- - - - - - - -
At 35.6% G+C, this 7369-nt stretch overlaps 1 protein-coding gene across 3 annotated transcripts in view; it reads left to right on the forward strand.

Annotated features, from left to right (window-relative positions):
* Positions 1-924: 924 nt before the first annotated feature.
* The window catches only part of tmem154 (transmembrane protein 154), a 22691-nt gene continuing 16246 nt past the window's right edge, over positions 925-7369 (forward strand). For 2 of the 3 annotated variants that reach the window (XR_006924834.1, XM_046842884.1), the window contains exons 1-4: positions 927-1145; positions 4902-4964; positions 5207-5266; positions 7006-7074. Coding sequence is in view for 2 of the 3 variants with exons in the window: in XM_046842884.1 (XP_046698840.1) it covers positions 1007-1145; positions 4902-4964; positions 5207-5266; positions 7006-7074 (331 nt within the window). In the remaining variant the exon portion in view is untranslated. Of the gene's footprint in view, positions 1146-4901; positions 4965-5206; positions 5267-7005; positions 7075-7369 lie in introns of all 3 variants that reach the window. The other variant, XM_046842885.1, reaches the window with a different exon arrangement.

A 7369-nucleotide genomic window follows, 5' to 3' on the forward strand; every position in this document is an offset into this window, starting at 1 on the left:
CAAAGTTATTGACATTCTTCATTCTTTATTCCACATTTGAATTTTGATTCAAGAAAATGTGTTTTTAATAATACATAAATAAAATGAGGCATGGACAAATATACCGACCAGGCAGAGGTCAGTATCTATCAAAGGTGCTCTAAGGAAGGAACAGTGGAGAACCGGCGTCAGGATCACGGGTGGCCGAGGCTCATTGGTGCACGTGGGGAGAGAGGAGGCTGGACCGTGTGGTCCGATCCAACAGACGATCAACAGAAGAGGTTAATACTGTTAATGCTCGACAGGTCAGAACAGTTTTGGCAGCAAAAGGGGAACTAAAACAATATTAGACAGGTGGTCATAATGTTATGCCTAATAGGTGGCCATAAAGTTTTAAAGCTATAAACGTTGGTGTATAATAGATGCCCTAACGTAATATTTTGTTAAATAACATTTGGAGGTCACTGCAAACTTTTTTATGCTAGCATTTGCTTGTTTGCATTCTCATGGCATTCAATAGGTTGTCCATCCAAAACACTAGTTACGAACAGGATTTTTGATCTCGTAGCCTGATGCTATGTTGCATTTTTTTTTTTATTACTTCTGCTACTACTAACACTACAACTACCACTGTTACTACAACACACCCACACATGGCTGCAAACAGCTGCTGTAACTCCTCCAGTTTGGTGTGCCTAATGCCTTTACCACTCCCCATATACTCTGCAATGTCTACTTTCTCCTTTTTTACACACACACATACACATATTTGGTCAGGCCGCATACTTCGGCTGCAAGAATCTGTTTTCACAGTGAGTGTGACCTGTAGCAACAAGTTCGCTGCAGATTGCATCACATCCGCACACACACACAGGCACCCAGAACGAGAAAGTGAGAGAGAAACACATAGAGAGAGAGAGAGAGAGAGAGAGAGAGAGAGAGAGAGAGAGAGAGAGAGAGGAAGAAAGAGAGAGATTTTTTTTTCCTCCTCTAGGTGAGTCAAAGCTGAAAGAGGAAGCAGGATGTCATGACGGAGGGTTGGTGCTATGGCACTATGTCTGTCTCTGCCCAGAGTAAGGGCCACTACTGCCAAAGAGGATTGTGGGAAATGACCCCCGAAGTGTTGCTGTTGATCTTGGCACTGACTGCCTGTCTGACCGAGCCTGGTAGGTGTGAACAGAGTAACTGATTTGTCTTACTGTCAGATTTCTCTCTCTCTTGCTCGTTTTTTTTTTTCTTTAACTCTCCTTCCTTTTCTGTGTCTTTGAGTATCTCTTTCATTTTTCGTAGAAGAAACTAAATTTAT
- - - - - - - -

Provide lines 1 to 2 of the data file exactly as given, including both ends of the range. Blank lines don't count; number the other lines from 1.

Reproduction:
At 35.6% G+C, this 7369-nt stretch overlaps 1 protein-coding gene across 3 annotated transcripts in view; it reads left to right on the forward strand.

Annotated features, from left to right (window-relative positions):